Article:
BOSTON -- First impressions of the Boston Red Sox’ 6-2 win over the Seattle Mariners:
Rick Porcello overcame a rough opening and spotty command to provide a quality performance.
The biggest reason he did well was he didn’t walk anyone.
Zero free passes.
So the solo home run only hurt a little, and that was only one of two extra-base hits.
He located his curve and change-up better as the game progressed -- particularly his changeup -- and that played huge in his six-strikeout performance.
The most important piece of Porcello’s outing came in both the fifth and sixth innings. After Boston scored its first run in the fourth, Porcello came out and only gave up the one base hit -- on a bunt -- but nothing else in the top of the fifth.
The Red Sox took their first lead in the bottom of the fifth, and Porcello went back out to finish his outing 1-2-3 -- striking out the last two guys he faced.
Saturday was more a display of mental toughness from Porcello than stuff, something Boston’s starting rotation desperately now more than ever.
First Red Sox win in June with the other team scoring first.
Entering Saturday’s game, the Red Sox had dropped all seven games this month when the opposition scored first. Although Boston couldn’t retaliate until the middle of the game, Porcello settled in, and his counterpart couldn’t do the same.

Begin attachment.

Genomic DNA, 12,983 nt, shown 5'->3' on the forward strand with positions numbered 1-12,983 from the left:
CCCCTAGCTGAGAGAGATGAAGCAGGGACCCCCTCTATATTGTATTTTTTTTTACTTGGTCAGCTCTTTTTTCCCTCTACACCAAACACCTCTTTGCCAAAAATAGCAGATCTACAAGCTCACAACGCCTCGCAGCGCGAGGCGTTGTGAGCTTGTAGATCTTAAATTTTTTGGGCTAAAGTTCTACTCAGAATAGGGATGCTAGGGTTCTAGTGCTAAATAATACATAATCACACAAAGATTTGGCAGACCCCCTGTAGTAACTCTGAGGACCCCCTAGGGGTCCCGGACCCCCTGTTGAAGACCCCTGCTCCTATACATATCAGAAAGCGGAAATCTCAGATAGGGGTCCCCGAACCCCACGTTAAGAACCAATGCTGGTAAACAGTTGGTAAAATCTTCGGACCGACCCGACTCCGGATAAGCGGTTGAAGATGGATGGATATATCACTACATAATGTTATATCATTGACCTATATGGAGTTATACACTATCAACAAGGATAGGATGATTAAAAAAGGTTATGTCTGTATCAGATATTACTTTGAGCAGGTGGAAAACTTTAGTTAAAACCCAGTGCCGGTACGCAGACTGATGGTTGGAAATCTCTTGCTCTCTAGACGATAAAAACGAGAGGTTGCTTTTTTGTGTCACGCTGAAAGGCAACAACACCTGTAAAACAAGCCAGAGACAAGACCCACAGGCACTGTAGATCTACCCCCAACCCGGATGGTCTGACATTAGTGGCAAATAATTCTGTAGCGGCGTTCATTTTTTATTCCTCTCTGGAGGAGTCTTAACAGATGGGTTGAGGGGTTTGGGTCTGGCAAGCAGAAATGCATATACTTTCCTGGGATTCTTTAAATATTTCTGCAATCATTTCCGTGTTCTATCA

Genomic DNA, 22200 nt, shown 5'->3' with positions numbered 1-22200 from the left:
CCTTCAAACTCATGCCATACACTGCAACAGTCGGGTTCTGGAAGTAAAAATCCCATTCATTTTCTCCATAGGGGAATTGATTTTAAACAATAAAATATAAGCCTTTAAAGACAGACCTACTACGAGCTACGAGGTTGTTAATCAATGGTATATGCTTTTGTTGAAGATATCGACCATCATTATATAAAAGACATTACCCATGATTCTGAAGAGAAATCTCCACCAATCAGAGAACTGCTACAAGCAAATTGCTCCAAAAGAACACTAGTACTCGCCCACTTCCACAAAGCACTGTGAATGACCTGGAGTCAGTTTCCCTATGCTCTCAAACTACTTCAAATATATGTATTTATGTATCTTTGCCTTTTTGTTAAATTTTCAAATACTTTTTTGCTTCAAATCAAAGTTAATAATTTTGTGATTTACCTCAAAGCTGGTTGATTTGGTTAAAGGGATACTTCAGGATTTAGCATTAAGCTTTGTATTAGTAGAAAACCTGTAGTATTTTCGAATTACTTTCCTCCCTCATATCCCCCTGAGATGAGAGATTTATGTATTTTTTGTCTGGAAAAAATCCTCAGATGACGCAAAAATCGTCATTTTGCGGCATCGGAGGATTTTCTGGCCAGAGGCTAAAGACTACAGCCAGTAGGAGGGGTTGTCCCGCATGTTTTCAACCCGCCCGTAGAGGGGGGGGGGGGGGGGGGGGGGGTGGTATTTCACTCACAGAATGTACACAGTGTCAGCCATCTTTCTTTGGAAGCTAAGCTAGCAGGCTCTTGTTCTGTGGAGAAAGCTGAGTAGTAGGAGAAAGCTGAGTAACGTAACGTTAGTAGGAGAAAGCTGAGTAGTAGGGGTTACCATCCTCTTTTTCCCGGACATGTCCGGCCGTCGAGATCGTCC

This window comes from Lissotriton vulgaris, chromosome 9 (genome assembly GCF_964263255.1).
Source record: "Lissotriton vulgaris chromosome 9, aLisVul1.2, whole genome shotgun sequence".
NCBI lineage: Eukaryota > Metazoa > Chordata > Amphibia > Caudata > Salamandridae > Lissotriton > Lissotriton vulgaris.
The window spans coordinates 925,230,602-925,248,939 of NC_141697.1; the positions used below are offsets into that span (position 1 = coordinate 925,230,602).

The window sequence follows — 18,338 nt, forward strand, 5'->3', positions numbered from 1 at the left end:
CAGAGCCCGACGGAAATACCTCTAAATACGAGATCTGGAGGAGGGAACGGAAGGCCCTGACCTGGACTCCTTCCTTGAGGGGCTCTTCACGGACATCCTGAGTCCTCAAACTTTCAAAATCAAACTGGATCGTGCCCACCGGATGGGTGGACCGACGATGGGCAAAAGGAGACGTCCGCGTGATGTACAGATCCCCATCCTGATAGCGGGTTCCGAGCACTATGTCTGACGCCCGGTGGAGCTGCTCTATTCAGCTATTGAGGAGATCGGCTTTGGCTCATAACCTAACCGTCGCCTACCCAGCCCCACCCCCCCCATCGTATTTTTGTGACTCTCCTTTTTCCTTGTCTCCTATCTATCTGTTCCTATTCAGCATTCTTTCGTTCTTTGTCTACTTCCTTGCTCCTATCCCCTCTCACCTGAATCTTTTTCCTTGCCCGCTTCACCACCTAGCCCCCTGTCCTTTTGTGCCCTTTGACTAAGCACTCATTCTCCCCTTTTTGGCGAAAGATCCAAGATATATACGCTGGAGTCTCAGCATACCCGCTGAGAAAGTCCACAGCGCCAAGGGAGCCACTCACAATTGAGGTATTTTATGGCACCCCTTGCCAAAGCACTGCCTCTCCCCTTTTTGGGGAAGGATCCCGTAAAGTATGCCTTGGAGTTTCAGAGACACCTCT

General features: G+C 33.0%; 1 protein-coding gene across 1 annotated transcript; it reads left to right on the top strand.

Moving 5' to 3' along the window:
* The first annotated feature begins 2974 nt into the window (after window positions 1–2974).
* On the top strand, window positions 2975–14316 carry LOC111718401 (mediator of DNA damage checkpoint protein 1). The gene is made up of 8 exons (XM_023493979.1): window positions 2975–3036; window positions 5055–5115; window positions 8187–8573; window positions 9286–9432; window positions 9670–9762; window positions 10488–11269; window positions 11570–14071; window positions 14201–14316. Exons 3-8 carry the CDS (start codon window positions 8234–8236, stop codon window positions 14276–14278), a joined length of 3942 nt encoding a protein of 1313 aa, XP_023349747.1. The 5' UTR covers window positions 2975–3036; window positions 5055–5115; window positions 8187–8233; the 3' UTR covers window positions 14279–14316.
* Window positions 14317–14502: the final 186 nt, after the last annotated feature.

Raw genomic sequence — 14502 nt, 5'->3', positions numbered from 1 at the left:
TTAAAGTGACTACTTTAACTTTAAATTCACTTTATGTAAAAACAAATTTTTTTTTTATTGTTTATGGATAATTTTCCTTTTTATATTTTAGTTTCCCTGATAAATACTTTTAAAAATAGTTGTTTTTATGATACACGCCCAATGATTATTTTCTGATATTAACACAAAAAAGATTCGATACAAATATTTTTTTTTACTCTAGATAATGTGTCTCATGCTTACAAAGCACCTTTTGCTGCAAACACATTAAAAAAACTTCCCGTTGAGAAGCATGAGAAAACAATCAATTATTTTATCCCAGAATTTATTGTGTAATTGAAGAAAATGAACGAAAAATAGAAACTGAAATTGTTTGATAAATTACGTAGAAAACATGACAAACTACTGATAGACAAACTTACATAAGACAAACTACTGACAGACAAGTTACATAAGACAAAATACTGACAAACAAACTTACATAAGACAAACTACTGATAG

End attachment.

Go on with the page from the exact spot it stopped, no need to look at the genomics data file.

Red Sox took advantage of poor pitching management by Seattle.
Adrian Sampson was running out of steam in the fourth inning when his fastball stopped sitting in the low 90s consistently.
Although it’s typical for a pitcher to fatigue, he completely fell off to start the fifth, barely hitting 91. And Sampson wasn’t exactly painting the corners all day either.
Given he’s a rookie, Seattle manager Scott Servais should’ve had the pen ready sooner.
But that worked out perfectly for the Red Sox offense.
Hit and run attempt with Christian Vazquez may have seemed basic, but it could be just enough to get his bat going.
Sometimes small ball attempts like that are all a hitter needs to get a lift from his slump.
Oddly enough, Vazquez doubled his next time up -- probably not a coincidence.
But it’s still remains to be seen if he can do it again -- and regularly.
Hanley Ramirez seems to have found his comfort zone.
Boston’s first baseman put together a 2-4 day and scored a run on the eighth inning error, running through Brian Butterfield blatant stop sign at third base.
Ramirez is fun to watch when he approaches the game loosely -- even if he makes questionable decisions.
Nick Friar can be followed on Twitter: @ngfriar